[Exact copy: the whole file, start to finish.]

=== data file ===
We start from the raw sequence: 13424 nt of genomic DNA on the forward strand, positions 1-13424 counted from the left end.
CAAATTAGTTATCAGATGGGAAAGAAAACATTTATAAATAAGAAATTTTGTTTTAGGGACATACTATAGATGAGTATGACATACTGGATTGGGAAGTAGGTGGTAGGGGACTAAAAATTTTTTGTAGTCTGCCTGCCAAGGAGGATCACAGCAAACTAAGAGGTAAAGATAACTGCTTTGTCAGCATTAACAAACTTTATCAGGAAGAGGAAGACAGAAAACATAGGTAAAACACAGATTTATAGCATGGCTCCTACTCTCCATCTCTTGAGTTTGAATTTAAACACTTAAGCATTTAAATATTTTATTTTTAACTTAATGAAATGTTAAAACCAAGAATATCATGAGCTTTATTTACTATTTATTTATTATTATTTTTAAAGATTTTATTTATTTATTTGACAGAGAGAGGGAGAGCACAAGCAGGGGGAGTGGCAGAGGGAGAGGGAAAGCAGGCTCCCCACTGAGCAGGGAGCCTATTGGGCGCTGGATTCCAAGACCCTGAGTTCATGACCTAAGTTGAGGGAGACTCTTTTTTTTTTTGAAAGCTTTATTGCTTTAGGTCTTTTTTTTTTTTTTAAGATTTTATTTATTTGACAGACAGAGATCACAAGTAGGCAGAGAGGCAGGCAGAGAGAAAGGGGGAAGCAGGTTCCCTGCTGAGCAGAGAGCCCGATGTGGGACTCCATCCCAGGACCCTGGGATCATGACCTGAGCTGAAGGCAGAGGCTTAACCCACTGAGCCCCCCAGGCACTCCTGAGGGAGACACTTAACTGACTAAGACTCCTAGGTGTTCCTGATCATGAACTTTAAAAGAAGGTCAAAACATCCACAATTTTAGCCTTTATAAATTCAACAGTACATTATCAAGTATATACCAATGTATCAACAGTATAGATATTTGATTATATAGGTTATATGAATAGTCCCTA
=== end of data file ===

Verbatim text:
We start from the raw sequence: 13424 nt of genomic DNA on the forward strand, positions 1-13424 counted from the left end.
CAAATTAGTTATCAGATGGGAAAGAAAACATTTATAAATAAGAAATTTTGTTTTAGGGACATACTATAGATGAGTATGACATACTGGATTGGGAAGTAGGTGGTAGGGGACTAAAAATTTTTTGTAGTCTGCCTGCCAAGGAGGATCACAGCAAACTAAGAGGTAAAGATAACTGCTTTGTCAGCATTAACAAACTTTATCAGGAAGAGGAAGACAGAAAACATAGGTAAAACACAGATTTATAGCATGGCTCCTACTCTCCATCTCTTGAGTTTGAATTTAAACACTTAAGCATTTAAATATTTTATTTTTAACTTAATGAAATGTTAAAACCAAGAATATCATGAGCTTTATTTACTATTTATTTATTATTATTTTTAAAGATTTTATTTATTTATTTGACAGAGAGAGGGAGAGCACAAGCAGGGGGAGTGGCAGAGGGAGAGGGAAAGCAGGCTCCCCACTGAGCAGGGAGCCTATTGGGCGCTGGATTCCAAGACCCTGAGTTCATGACCTAAGTTGAGGGAGACTCTTTTTTTTTTTGAAAGCTTTATTGCTTTAGGTCTTTTTTTTTTTTTTAAGATTTTATTTATTTGACAGACAGAGATCACAAGTAGGCAGAGAGGCAGGCAGAGAGAAAGGGGGAAGCAGGTTCCCTGCTGAGCAGAGAGCCCGATGTGGGACTCCATCCCAGGACCCTGGGATCATGACCTGAGCTGAAGGCAGAGGCTTAACCCACTGAGCCCCCCAGGCACTCCTGAGGGAGACACTTAACTGACTAAGACTCCTAGGTGTTCCTGATCATGAACTTTAAAAGAAGGTCAAAACATCCACAATTTTAGCCTTTATAAATTCAACAGTACATTATCAAGTATATACCAATGTATCAACAGTATAGATATTTGATTATATAGGTTATATGAATAGTCCCTA